Runners Complete L.A. Marathon Course Representing
the Student Body Scholarship Association
Marathon Runners battling the uphill part of the marathon course on First Street and Grand as they listen to the resounding beats of the Taiko Drummers.
One Runners Story
Only a few strides away from the 26.2 finish line
One Runners Story:
As a first time marathoner Colleen Yorke braved the unknown, mental and physical fatigue along with the elements to complete the March 9, 2014, event in the time of 4:05:44, but it wasn't easy.
From the sounding of the foghorn signaling the start of the race, Colleen one out of 25,000 runners quickly found herself grouped behind a mass of humanity.
Colleen Yorke with SBSA website bib on.
As a first time marathon runner, as racing rules dictates, Colleen was automatically placed in coral 6 to start the race instantly putting her at an early disadvantage. Elite runners and those with marathon experience and proven times under their belts or maybe I should say under their shoes, where placed in corals 1 and 2.
So before she could take her first step onto the 26.2 mile course Colleen found herself sardined behind thousands of runners. Yorke who had previously set a personal finishing time goal of 3:35 found herself for the first mile jousting through a herd of runners before she was finally able to catch up with her group which was running at a 3:35 marathon pace.
Now settled in, for the next 12 plus miles Colleen never broke stride until she neared the 13th mile marker. There, she lost her footing and stumbled nearly falling to the asphalt road. However, she was able to remain upright, but then it happened. Expending too much energy at the starting line to catch up with her group, Colleen like most who have or have-not run a full marathon hit the dreaded wall. It was there when she began second guessing herself as to whether or not she had what it took to finish the race.
But even with the discomfort of aching thighs she persevered and continued pushing onward and many times upward while battling her inner thoughts of if she could indeed finish the race. Then out of nowhere, a runner appeared handing her orange slices and a bottle of electrolyte water which she consumed. For the next two miles the runner talked Colleen out of her "low spirited" demeanor as she then began regrouping mentally. Now instead entertaining negative thoughts, Colleen decided to focus on the scenery.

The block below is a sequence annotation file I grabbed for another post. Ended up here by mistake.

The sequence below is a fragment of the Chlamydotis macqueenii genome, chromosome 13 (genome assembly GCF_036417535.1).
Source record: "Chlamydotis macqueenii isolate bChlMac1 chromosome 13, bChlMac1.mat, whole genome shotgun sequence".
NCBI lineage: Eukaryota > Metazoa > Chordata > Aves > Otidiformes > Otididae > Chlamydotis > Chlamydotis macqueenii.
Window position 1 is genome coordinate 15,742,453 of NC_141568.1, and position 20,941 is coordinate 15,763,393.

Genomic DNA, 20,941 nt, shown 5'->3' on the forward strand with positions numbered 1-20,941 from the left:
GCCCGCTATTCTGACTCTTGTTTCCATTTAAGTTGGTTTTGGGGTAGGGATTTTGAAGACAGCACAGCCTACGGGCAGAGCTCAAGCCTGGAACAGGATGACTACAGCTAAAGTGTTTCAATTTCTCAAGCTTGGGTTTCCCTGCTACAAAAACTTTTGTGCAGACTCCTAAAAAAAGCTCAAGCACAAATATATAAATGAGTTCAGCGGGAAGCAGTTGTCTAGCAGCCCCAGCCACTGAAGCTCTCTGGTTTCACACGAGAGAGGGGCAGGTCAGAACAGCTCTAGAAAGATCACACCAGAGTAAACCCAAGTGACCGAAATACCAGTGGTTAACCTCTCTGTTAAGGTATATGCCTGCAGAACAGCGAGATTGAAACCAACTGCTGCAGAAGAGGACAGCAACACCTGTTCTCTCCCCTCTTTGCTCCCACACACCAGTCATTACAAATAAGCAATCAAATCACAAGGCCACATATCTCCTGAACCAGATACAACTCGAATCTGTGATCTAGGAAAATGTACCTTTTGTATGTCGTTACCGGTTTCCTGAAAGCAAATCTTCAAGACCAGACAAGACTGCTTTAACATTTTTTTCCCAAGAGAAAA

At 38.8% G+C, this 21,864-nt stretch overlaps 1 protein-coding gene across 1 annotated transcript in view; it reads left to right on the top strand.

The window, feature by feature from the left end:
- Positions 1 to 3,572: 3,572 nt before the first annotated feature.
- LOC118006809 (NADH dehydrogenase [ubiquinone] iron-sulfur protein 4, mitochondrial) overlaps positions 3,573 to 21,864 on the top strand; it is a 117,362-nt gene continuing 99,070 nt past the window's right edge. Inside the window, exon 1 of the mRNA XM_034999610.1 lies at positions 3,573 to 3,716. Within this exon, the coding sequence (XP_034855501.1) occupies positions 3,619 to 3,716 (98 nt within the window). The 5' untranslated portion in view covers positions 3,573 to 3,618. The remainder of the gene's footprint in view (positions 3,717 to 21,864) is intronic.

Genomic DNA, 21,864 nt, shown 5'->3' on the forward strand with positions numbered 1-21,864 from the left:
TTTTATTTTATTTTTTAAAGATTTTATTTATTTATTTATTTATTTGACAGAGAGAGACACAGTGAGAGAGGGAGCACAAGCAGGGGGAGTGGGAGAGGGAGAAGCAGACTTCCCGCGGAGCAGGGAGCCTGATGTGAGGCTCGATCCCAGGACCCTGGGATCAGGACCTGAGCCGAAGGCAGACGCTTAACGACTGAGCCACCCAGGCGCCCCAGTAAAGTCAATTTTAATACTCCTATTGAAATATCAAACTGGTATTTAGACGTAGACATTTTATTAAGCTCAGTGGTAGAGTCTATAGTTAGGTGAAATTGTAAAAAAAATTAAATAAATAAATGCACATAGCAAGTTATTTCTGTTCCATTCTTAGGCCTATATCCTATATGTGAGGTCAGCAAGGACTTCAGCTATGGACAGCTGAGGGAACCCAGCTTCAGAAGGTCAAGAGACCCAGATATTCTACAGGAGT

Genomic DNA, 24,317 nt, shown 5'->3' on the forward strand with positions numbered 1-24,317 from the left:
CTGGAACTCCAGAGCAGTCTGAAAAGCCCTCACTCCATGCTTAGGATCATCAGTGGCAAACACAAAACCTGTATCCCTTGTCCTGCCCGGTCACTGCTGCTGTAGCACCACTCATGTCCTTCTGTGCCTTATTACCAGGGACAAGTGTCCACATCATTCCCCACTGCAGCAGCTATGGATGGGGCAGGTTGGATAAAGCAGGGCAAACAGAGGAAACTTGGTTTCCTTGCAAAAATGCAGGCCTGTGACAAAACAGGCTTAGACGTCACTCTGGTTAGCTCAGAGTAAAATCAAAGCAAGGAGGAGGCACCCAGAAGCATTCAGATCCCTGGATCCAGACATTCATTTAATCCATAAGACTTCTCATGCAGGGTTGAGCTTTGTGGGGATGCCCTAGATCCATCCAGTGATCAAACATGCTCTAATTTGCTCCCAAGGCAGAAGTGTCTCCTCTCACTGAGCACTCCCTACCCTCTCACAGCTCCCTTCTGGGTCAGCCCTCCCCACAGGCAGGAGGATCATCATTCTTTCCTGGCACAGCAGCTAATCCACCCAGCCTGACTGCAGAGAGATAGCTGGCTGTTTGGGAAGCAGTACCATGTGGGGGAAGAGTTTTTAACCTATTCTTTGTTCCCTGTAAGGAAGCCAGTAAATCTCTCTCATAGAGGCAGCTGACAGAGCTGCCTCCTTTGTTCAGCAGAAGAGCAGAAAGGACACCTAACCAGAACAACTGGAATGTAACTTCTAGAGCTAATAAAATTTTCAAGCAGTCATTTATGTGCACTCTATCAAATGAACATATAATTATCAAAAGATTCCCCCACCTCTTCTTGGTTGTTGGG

From that point on she rallied off the hundreds of spectators who were cheering on the marathon runners while taking advantage of the cups of water, gels, bagels and salt sticks being handed out by the many volunteers who lined the course, as the hot unforgiving California sun continued beaming down on runners. Several miles later thanks to an ingenious apparatus which allows runners wearing microchips to view personal encouraging messages and even short videos which were previously posted online that could be viewed on a large on-course monitor as runners ran past strategically placed sensors which then activated personal messages for each individual runner to read.
Colleen herself had seen several posted messages directed specifically to her including one from Dr. Lynn a cancer survivor which help motivated Colleen to keep running. Pushing through the physical pain in her legs and what I'm sure seemed an eternity, like a stranded nomad in a heated desert who's vision through extreme thirst propels him forward to that small water well he sees only to realize that once he reaches the well it was nothing more than a mirage. So too after hours of running along the 26 mile course nearing her physical limits and suffering from extreme exhausted Colleen too is now within eyesight of the large numbers 26.2 miles prominently place atop the 20 foot orange marker.
But unlike the stranded nomad, this is no mirage; it's actually the official finish line of the L.A. Marathon and it's only a few hundred yards away. With one foot still strong enough to plant itself in front of the other Colleen soon crosses the finish line where she then falls to her knees. Though physically spent, her collapse was not from exhaustion, but from sheer elation and pride that she had officially ran a 26.2 mile marathon conquering all the challenges it had hurled at her. It was then while still on her knees that a volunteer draped an official 2014, L.A. Marathon ribbon and medal around her neck.
"Yes, it was a challenge. Yes, there were low points. And folks... we did it! We are Marathoners."
Colleen's marathon finishing metal
SBSA MARATHON PHOTOS
Here are just a few of the hundreds of photos taken by SBSA at the March 9, 2014, ASICS L.A. Marathon. Once again, we would like to thank Colleen Yorke and Michael Parante for running on behalf of our non-profit organization.